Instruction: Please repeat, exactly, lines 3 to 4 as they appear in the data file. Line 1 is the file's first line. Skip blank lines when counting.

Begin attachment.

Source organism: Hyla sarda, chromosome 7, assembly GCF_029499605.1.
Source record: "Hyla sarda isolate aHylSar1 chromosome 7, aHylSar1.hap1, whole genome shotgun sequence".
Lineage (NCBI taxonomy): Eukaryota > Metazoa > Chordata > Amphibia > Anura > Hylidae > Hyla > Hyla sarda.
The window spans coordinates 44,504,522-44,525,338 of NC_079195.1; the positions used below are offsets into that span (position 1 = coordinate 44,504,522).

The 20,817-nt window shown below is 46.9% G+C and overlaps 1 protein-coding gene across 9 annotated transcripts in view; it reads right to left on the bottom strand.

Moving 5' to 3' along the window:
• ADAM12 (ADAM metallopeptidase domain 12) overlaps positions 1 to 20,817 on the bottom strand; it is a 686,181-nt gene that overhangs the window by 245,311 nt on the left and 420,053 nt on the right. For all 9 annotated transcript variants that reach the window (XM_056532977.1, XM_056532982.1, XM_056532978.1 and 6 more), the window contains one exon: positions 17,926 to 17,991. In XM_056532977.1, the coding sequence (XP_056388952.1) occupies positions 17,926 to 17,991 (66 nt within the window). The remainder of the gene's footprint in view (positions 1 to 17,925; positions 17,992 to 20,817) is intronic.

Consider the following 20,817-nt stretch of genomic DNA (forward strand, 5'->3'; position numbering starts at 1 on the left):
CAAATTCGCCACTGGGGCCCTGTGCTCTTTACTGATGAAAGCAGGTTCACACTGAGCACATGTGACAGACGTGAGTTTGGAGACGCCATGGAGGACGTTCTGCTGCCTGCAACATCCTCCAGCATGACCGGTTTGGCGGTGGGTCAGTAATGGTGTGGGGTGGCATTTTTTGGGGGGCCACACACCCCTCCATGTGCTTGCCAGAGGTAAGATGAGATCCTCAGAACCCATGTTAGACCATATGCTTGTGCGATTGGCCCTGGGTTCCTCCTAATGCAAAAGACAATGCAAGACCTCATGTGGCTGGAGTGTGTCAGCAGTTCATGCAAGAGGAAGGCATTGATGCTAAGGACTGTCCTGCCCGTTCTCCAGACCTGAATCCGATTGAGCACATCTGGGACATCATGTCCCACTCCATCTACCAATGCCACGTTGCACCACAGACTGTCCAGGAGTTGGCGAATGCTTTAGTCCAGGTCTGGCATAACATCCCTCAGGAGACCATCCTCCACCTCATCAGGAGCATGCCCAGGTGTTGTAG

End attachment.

Lineage (NCBI taxonomy): Eukaryota > Metazoa > Chordata > Amphibia > Anura > Hylidae > Hyla > Hyla sarda.
The window spans coordinates 44,504,522-44,525,338 of NC_079195.1; the positions used below are offsets into that span (position 1 = coordinate 44,504,522).